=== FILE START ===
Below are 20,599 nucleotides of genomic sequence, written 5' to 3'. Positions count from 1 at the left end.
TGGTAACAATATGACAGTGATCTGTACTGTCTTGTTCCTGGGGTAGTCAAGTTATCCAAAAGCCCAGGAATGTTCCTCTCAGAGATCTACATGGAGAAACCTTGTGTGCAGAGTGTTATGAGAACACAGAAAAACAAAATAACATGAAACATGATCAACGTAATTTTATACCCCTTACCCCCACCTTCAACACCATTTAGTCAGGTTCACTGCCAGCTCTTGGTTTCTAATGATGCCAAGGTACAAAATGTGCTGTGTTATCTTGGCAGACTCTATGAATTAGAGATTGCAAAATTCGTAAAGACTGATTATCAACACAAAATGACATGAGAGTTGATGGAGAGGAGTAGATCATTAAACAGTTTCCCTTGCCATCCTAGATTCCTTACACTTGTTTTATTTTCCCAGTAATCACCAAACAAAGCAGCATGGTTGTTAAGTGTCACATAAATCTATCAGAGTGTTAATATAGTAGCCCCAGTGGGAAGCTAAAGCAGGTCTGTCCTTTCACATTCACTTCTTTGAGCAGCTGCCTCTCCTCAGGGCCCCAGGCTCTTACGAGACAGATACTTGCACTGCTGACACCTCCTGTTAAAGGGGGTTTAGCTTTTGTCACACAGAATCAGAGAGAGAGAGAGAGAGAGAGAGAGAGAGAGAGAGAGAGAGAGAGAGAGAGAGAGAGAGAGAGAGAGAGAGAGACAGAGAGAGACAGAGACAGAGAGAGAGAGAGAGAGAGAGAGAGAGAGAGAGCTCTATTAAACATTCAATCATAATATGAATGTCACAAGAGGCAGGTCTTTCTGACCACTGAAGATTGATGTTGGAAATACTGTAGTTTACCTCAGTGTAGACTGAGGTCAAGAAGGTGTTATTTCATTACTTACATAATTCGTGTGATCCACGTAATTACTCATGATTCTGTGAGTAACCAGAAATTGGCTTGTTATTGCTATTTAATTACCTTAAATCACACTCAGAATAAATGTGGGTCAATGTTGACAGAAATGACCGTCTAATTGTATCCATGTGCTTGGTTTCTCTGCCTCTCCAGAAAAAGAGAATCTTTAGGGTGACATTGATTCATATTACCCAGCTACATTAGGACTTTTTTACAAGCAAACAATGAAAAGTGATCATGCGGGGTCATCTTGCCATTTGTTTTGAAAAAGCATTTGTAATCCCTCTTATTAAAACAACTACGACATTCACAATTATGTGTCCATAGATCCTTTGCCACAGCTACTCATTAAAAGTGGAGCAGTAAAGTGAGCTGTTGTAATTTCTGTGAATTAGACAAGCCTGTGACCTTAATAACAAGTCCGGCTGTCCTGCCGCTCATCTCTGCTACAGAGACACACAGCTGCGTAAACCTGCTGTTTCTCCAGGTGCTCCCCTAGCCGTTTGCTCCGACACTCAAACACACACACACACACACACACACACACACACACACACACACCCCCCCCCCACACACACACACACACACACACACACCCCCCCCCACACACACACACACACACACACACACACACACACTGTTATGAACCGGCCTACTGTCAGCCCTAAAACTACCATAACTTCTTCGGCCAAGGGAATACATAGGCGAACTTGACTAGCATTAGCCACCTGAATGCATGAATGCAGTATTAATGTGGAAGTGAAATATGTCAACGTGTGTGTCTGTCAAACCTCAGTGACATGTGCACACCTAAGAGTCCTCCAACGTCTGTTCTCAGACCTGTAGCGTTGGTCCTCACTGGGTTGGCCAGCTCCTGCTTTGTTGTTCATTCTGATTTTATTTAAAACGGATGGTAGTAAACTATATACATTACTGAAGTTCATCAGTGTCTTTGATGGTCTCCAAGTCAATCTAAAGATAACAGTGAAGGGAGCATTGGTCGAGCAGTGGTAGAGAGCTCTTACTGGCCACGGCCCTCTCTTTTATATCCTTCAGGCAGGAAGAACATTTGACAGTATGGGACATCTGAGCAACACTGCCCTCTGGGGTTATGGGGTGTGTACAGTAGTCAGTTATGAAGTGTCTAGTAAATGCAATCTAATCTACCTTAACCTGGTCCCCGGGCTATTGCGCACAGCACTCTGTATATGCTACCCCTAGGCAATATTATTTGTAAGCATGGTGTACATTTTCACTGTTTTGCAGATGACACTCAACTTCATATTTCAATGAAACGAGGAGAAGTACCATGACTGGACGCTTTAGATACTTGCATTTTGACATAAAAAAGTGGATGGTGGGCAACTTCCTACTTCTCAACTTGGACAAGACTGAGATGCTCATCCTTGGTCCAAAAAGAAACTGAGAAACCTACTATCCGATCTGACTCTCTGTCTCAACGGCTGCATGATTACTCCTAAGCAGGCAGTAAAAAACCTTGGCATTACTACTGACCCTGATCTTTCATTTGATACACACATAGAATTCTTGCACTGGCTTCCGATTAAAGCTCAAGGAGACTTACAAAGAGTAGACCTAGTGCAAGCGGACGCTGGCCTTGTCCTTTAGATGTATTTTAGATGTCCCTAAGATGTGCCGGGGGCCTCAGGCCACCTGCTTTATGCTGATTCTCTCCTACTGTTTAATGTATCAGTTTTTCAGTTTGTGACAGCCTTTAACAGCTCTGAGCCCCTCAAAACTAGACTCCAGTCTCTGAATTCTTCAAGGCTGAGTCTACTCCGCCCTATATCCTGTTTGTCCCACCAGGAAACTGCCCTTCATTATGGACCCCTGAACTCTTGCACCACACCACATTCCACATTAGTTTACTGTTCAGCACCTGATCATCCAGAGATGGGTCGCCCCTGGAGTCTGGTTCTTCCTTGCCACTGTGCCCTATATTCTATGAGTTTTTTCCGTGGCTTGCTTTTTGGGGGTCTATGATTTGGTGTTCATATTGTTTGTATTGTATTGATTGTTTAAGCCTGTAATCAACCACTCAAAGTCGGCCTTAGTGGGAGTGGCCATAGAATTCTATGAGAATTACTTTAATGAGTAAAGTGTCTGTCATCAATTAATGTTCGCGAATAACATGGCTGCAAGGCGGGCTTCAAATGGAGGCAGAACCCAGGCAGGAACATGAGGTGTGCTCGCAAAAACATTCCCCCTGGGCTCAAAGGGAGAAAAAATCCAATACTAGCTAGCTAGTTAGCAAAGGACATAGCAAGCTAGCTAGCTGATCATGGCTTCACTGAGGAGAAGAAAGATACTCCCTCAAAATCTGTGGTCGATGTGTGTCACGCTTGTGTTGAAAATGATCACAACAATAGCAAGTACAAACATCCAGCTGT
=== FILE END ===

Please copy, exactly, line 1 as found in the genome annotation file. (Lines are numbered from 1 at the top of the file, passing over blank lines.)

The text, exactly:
Below are 20,599 nucleotides of genomic sequence, written 5' to 3'. Positions count from 1 at the left end.